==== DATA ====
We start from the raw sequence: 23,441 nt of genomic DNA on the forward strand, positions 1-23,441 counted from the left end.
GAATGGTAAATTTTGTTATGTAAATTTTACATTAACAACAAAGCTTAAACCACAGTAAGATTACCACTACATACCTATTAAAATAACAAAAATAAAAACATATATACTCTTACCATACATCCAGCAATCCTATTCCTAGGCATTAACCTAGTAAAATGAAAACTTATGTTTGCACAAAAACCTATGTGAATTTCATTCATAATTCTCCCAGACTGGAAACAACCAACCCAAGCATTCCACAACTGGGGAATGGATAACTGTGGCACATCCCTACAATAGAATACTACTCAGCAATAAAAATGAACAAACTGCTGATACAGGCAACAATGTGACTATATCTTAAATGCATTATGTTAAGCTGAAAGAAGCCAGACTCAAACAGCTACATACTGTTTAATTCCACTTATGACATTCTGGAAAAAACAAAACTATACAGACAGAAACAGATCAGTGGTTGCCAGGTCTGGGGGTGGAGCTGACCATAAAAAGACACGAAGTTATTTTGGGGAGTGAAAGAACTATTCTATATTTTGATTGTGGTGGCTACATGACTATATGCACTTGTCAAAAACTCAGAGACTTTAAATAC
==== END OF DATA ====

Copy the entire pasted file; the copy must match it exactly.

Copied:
We start from the raw sequence: 23,441 nt of genomic DNA on the forward strand, positions 1-23,441 counted from the left end.
GAATGGTAAATTTTGTTATGTAAATTTTACATTAACAACAAAGCTTAAACCACAGTAAGATTACCACTACATACCTATTAAAATAACAAAAATAAAAACATATATACTCTTACCATACATCCAGCAATCCTATTCCTAGGCATTAACCTAGTAAAATGAAAACTTATGTTTGCACAAAAACCTATGTGAATTTCATTCATAATTCTCCCAGACTGGAAACAACCAACCCAAGCATTCCACAACTGGGGAATGGATAACTGTGGCACATCCCTACAATAGAATACTACTCAGCAATAAAAATGAACAAACTGCTGATACAGGCAACAATGTGACTATATCTTAAATGCATTATGTTAAGCTGAAAGAAGCCAGACTCAAACAGCTACATACTGTTTAATTCCACTTATGACATTCTGGAAAAAACAAAACTATACAGACAGAAACAGATCAGTGGTTGCCAGGTCTGGGGGTGGAGCTGACCATAAAAAGACACGAAGTTATTTTGGGGAGTGAAAGAACTATTCTATATTTTGATTGTGGTGGCTACATGACTATATGCACTTGTCAAAAACTCAGAGACTTTAAATAC